console.error('onConnectionLost:' + responseObject.errorMessage);
  }
};


client.onMessageArrived = (message) => {
  console.log('onMessageArrived:' + message.payloadString);
};

A concrete example

Let’s implement a small example application to demonstrate how the individual components can work together. In this application, a backend sends data at regular intervals, and a React Native app displays it. The backend is a simple Node.js application that sends random temperature and humidity values along with the current timestamp.

MQTT backend implementation

To create the backend in a separate directory: 

  1. Create a package.json file by running npm init -y on the command line. 
  2. Install the mqtt package with the npm install mqtt command. 
  3. Save the following source code in a file with the name index.js.
const mqtt = require('mqtt');




const brokerUrl = 'mqtt://127.0.0.1:1883';
const options = {
 username: 'test',
 password: 'secret',
};


const client = mqtt.connect(brokerUrl, options);


const MIN_TEMPERATURE = 20;
const MAX_TEMPERATURE = 30;
const MIN_HUMIDITY = 40;
const MAX_HUMIDITY = 60;


function getRandomValue(min, max) {
  return Math.random() * (max - min) + min;
}


client.on('connect', () => {


      setInterval(() => {
        const temperature = getRandomValue(MIN_TEMPERATURE, MAX_TEMPERATURE);
        const humidity = getRandomValue(MIN_HUMIDITY, MAX_HUMIDITY);
        const data = { temperature, humidity, timestamp: Date.now() };
        client.publish('sensors/temperature-humidity', JSON.stringify(data));
      }, 100);


});


function getRandomValue(min, max) {
  return Math.random() * (max - min) + min;
}

Now start the backend with the command node index.js.

Implementing the React MQTT client

The MQTT React Native app component uses effect hooks to establish the connection to Mosquitto.  Subscribe to the topic sensors/temperature-humidity in this component. You can update the component’s state and display the information when a new message is received. Limit the number of sensor values displayed to ten to prevent the display from causing problems for the front end. The code of the app component looks like this:

import * as Paho from 'paho-mqtt';
import { View, Text, ScrollView, StyleSheet } from 'react-native';
import { useEffect, useState } from 'react';


export default function App() {
  const [messages, setMessages] = useState([]);


  useEffect(() => {
    const client = new Paho.Client('127.0.0.1', 9001, 'clientId');
    client.connect({
      userName: 'test',
      password: 'secret',
      onSuccess() {
        client.subscribe('sensors/temperature-humidity');
      },
    });


    client.onMessageArrived = (message) => {
      const payload = JSON.parse(message.payloadString);


      setMessages((prevMessages) => {
        const newMessages = [...prevMessages, payload];
        return newMessages.length > 10 ? newMessages.slice(1) : newMessages;
      });
    };


    return () => {
      client.disconnect();
    };
  }, []);


  return (
    <ScrollView style={styles.container}>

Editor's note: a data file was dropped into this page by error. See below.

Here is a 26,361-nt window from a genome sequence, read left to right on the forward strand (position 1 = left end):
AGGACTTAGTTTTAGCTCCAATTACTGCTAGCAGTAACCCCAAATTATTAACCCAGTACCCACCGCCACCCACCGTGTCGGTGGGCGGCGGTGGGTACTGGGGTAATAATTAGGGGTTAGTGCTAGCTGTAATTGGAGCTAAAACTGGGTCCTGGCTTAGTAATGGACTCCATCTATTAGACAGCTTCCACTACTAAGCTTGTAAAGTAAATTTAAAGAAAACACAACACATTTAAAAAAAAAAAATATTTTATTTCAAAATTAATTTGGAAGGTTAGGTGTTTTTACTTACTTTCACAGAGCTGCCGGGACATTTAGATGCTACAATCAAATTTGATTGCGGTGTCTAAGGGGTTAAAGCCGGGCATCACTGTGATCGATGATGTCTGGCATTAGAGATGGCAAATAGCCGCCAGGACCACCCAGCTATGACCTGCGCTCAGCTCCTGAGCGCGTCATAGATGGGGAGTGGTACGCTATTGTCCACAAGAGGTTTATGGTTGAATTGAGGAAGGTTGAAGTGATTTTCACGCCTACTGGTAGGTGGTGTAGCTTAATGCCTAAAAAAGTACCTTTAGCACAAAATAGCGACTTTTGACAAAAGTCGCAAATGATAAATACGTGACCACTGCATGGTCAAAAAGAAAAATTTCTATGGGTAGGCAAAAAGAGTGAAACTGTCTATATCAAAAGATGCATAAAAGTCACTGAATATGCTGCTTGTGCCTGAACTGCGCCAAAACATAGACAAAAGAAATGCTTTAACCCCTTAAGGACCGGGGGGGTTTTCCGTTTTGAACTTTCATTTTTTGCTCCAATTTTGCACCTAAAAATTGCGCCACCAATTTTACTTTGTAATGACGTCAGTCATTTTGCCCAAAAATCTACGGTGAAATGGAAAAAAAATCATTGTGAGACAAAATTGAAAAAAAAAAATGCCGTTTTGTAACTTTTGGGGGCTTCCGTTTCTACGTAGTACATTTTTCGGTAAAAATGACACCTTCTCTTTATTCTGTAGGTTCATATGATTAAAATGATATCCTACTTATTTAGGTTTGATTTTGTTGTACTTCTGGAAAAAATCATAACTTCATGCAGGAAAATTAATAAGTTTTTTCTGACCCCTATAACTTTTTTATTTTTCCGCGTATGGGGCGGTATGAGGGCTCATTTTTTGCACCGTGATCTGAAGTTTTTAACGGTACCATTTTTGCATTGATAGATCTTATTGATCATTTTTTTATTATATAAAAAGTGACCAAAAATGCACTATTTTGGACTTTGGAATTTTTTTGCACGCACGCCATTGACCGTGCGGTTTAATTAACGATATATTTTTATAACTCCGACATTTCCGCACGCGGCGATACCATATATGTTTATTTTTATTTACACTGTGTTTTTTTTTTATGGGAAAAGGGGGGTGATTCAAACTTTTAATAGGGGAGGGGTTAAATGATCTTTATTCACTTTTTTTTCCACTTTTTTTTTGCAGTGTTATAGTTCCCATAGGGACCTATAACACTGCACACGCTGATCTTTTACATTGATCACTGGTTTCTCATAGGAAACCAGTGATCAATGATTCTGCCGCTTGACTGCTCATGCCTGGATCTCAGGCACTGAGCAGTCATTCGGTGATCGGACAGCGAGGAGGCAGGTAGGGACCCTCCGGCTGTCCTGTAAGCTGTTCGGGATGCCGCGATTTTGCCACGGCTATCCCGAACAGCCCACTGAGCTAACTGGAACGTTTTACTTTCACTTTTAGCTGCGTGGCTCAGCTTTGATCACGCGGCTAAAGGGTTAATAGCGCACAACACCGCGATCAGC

{messages.map((message, index) => (
        <View key={index} style={styles.messageContainer}>
          <Text style={styles.timestamp}>
            Time: {new Date(message.timestamp).toLocaleString()}
          </Text>
          <View style={styles.dataContainer}>
            <Text style={styles.data}>
              Temperature: {message.temperature.toFixed(2)}°C
            </Text>
            <Text style={styles.data}>
              Humidity: {message.humidity.toFixed(2)}%
            </Text>
          </View>
        </View>
      ))}
    </ScrollView>
  );
}


const styles = StyleSheet.create({
  container: {
    flex: 1,
    paddingTop: 80,
    padding: 10,
  },
  messageContainer: {
    backgroundColor: '#f0f0f0',
    marginBottom: 10,
    padding: 10,
    borderRadius: 5,
  },
  timestamp: {
    fontSize: 16,
    marginBottom: 5,
  },
  dataContainer: {
    flexDirection: 'row',
    justifyContent: 'space-between',
  },
  data: {
    fontSize: 14,
  },
});
The MQTT React Native app displays temperature and humidity information when a new message is received.
Figure 2 – MQTT React Native app displays temperature and humidity values with the timestamp from the backend.

Wrap-up

MQTT is widely applicable in the IoT environment for exchanging data. Combining MQTT and React Native provides excellent services for apps with a direct IoT link. By connecting a React Native app directly to the Pro Mosquitto broker, you can eliminate additional communication overhead and increase the range of evaluation options.

This article demonstrates just a few possibilities of this combination. For example, you can easily integrate authentication or communicate through an encrypted WebSocket connection and enable automatic connection recovery. This can further expand the scope and functionality of your applications.

About the author
Avatar photo

Sebastian Springer

JavaScript Developer at MaibornWolff

Sebastian Springer is a dedicated JavaScript developer based in Munich, working with MaibornWolff. His primary focus lies in the architecture of both client-side and server-side JavaScript applications. His expertise contributes to innovative solutions and shapes the future of web development.

In recent years, Sebastian has demonstrated his skills and knowledge in significant IoT projects, focusing on the control and monitoring of devices. Beyond his professional activity, Sebastian has a strong interest in home automation and artificial intelligence.

To further the industry's growth, Sebastian passionately shares his knowledge of JavaScript at both national and international conferences, serving as an advisor and lecturer.